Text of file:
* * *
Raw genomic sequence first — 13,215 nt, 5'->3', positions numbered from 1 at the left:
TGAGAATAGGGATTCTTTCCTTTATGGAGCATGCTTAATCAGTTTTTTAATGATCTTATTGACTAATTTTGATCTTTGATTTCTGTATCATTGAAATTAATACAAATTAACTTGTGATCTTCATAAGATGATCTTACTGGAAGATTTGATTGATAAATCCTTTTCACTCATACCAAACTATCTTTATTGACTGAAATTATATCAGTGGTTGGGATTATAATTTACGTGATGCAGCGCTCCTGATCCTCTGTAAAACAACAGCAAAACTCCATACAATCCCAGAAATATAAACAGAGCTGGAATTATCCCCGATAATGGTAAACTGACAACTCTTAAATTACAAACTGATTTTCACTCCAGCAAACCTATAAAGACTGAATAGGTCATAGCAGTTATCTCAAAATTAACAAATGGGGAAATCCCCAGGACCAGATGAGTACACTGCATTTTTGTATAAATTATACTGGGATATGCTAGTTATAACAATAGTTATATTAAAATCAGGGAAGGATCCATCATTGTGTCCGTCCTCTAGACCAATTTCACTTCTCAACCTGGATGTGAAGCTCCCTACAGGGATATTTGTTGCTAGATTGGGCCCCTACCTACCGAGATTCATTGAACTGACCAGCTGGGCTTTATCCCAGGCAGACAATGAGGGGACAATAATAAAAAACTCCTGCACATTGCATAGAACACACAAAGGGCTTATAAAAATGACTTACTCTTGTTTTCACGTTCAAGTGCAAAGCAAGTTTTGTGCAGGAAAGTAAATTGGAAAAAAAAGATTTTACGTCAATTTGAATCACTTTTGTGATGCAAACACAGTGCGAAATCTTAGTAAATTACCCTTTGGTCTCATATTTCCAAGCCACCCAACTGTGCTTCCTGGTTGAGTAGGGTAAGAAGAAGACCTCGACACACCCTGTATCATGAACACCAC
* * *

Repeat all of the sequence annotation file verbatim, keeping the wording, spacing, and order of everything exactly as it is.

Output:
Raw genomic sequence first — 13,215 nt, 5'->3', positions numbered from 1 at the left:
TGAGAATAGGGATTCTTTCCTTTATGGAGCATGCTTAATCAGTTTTTTAATGATCTTATTGACTAATTTTGATCTTTGATTTCTGTATCATTGAAATTAATACAAATTAACTTGTGATCTTCATAAGATGATCTTACTGGAAGATTTGATTGATAAATCCTTTTCACTCATACCAAACTATCTTTATTGACTGAAATTATATCAGTGGTTGGGATTATAATTTACGTGATGCAGCGCTCCTGATCCTCTGTAAAACAACAGCAAAACTCCATACAATCCCAGAAATATAAACAGAGCTGGAATTATCCCCGATAATGGTAAACTGACAACTCTTAAATTACAAACTGATTTTCACTCCAGCAAACCTATAAAGACTGAATAGGTCATAGCAGTTATCTCAAAATTAACAAATGGGGAAATCCCCAGGACCAGATGAGTACACTGCATTTTTGTATAAATTATACTGGGATATGCTAGTTATAACAATAGTTATATTAAAATCAGGGAAGGATCCATCATTGTGTCCGTCCTCTAGACCAATTTCACTTCTCAACCTGGATGTGAAGCTCCCTACAGGGATATTTGTTGCTAGATTGGGCCCCTACCTACCGAGATTCATTGAACTGACCAGCTGGGCTTTATCCCAGGCAGACAATGAGGGGACAATAATAAAAAACTCCTGCACATTGCATAGAACACACAAAGGGCTTATAAAAATGACTTACTCTTGTTTTCACGTTCAAGTGCAAAGCAAGTTTTGTGCAGGAAAGTAAATTGGAAAAAAAAGATTTTACGTCAATTTGAATCACTTTTGTGATGCAAACACAGTGCGAAATCTTAGTAAATTACCCTTTGGTCTCATATTTCCAAGCCACCCAACTGTGCTTCCTGGTTGAGTAGGGTAAGAAGAAGACCTCGACACACCCTGTATCATGAACACCAC